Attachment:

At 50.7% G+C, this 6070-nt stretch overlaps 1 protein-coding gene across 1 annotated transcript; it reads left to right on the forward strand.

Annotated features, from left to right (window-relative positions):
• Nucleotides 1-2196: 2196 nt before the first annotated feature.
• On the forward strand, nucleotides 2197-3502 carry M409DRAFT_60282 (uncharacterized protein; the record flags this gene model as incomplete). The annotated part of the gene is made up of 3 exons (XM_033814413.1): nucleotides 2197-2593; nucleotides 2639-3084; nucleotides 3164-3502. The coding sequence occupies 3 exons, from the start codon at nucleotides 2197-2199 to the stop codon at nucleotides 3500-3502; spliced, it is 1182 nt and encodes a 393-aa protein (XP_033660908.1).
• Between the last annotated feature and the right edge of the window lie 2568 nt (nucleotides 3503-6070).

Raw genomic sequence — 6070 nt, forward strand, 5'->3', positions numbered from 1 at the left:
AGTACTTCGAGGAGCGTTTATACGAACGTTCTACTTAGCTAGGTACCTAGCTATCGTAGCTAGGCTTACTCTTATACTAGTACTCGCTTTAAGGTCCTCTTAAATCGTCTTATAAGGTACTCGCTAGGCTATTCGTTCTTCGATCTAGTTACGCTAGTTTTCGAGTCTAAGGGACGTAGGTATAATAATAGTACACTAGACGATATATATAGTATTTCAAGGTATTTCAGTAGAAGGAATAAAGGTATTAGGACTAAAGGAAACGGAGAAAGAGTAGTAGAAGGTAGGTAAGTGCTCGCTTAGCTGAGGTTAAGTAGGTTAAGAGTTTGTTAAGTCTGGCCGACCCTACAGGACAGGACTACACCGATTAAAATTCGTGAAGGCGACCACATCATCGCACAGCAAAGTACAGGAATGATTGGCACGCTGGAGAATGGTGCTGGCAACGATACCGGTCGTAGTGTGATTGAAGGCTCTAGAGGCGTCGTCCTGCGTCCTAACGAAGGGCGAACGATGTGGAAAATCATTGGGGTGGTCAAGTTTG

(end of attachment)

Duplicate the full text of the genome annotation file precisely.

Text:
At 50.7% G+C, this 6070-nt stretch overlaps 1 protein-coding gene across 1 annotated transcript; it reads left to right on the forward strand.

Annotated features, from left to right (window-relative positions):
• Nucleotides 1-2196: 2196 nt before the first annotated feature.
• On the forward strand, nucleotides 2197-3502 carry M409DRAFT_60282 (uncharacterized protein; the record flags this gene model as incomplete). The annotated part of the gene is made up of 3 exons (XM_033814413.1): nucleotides 2197-2593; nucleotides 2639-3084; nucleotides 3164-3502. The coding sequence occupies 3 exons, from the start codon at nucleotides 2197-2199 to the stop codon at nucleotides 3500-3502; spliced, it is 1182 nt and encodes a 393-aa protein (XP_033660908.1).
• Between the last annotated feature and the right edge of the window lie 2568 nt (nucleotides 3503-6070).

Raw genomic sequence — 6070 nt, forward strand, 5'->3', positions numbered from 1 at the left:
AGTACTTCGAGGAGCGTTTATACGAACGTTCTACTTAGCTAGGTACCTAGCTATCGTAGCTAGGCTTACTCTTATACTAGTACTCGCTTTAAGGTCCTCTTAAATCGTCTTATAAGGTACTCGCTAGGCTATTCGTTCTTCGATCTAGTTACGCTAGTTTTCGAGTCTAAGGGACGTAGGTATAATAATAGTACACTAGACGATATATATAGTATTTCAAGGTATTTCAGTAGAAGGAATAAAGGTATTAGGACTAAAGGAAACGGAGAAAGAGTAGTAGAAGGTAGGTAAGTGCTCGCTTAGCTGAGGTTAAGTAGGTTAAGAGTTTGTTAAGTCTGGCCGACCCTACAGGACAGGACTACACCGATTAAAATTCGTGAAGGCGACCACATCATCGCACAGCAAAGTACAGGAATGATTGGCACGCTGGAGAATGGTGCTGGCAACGATACCGGTCGTAGTGTGATTGAAGGCTCTAGAGGCGTCGTCCTGCGTCCTAACGAAGGGCGAACGATGTGGAAAATCATTGGGGTGGTCAAGTTTG